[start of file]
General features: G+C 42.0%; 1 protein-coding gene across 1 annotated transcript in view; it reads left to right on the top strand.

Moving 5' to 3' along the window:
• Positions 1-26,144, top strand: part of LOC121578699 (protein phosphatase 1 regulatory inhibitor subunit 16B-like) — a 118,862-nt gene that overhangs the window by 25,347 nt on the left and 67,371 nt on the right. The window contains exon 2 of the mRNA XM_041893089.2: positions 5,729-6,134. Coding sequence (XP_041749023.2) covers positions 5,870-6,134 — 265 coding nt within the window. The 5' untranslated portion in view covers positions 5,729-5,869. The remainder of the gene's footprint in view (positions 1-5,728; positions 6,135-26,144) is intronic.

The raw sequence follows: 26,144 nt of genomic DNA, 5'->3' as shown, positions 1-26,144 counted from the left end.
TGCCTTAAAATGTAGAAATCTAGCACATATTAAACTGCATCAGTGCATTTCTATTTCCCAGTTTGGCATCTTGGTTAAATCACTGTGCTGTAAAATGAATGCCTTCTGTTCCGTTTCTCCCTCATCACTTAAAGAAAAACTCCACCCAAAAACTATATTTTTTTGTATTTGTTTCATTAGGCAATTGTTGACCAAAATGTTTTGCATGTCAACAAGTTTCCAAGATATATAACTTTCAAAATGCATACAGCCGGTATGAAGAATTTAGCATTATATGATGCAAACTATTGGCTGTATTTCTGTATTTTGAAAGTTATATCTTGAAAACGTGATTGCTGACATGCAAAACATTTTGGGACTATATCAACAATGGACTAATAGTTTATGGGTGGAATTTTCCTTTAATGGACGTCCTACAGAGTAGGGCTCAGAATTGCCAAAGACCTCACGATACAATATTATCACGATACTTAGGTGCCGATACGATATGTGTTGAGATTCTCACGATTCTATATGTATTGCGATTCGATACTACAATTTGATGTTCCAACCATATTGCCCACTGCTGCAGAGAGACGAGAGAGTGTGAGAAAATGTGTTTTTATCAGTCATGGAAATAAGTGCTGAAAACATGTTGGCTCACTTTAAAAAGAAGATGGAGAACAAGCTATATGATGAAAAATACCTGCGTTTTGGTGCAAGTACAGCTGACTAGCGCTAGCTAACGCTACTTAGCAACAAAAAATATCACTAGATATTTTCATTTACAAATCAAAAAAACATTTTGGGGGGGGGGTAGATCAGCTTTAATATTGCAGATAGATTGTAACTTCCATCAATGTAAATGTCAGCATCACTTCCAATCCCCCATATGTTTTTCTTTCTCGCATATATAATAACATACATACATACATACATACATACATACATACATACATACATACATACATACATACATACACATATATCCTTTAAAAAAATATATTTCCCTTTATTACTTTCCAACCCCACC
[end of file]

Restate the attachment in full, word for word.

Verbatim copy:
General features: G+C 42.0%; 1 protein-coding gene across 1 annotated transcript in view; it reads left to right on the top strand.

Moving 5' to 3' along the window:
• Positions 1-26,144, top strand: part of LOC121578699 (protein phosphatase 1 regulatory inhibitor subunit 16B-like) — a 118,862-nt gene that overhangs the window by 25,347 nt on the left and 67,371 nt on the right. The window contains exon 2 of the mRNA XM_041893089.2: positions 5,729-6,134. Coding sequence (XP_041749023.2) covers positions 5,870-6,134 — 265 coding nt within the window. The 5' untranslated portion in view covers positions 5,729-5,869. The remainder of the gene's footprint in view (positions 1-5,728; positions 6,135-26,144) is intronic.

The raw sequence follows: 26,144 nt of genomic DNA, 5'->3' as shown, positions 1-26,144 counted from the left end.
TGCCTTAAAATGTAGAAATCTAGCACATATTAAACTGCATCAGTGCATTTCTATTTCCCAGTTTGGCATCTTGGTTAAATCACTGTGCTGTAAAATGAATGCCTTCTGTTCCGTTTCTCCCTCATCACTTAAAGAAAAACTCCACCCAAAAACTATATTTTTTTGTATTTGTTTCATTAGGCAATTGTTGACCAAAATGTTTTGCATGTCAACAAGTTTCCAAGATATATAACTTTCAAAATGCATACAGCCGGTATGAAGAATTTAGCATTATATGATGCAAACTATTGGCTGTATTTCTGTATTTTGAAAGTTATATCTTGAAAACGTGATTGCTGACATGCAAAACATTTTGGGACTATATCAACAATGGACTAATAGTTTATGGGTGGAATTTTCCTTTAATGGACGTCCTACAGAGTAGGGCTCAGAATTGCCAAAGACCTCACGATACAATATTATCACGATACTTAGGTGCCGATACGATATGTGTTGAGATTCTCACGATTCTATATGTATTGCGATTCGATACTACAATTTGATGTTCCAACCATATTGCCCACTGCTGCAGAGAGACGAGAGAGTGTGAGAAAATGTGTTTTTATCAGTCATGGAAATAAGTGCTGAAAACATGTTGGCTCACTTTAAAAAGAAGATGGAGAACAAGCTATATGATGAAAAATACCTGCGTTTTGGTGCAAGTACAGCTGACTAGCGCTAGCTAACGCTACTTAGCAACAAAAAATATCACTAGATATTTTCATTTACAAATCAAAAAAACATTTTGGGGGGGGGGTAGATCAGCTTTAATATTGCAGATAGATTGTAACTTCCATCAATGTAAATGTCAGCATCACTTCCAATCCCCCATATGTTTTTCTTTCTCGCATATATAATAACATACATACATACATACATACATACATACATACATACATACATACATACATACATACATACACATATATCCTTTAAAAAAATATATTTCCCTTTATTACTTTCCAACCCCACC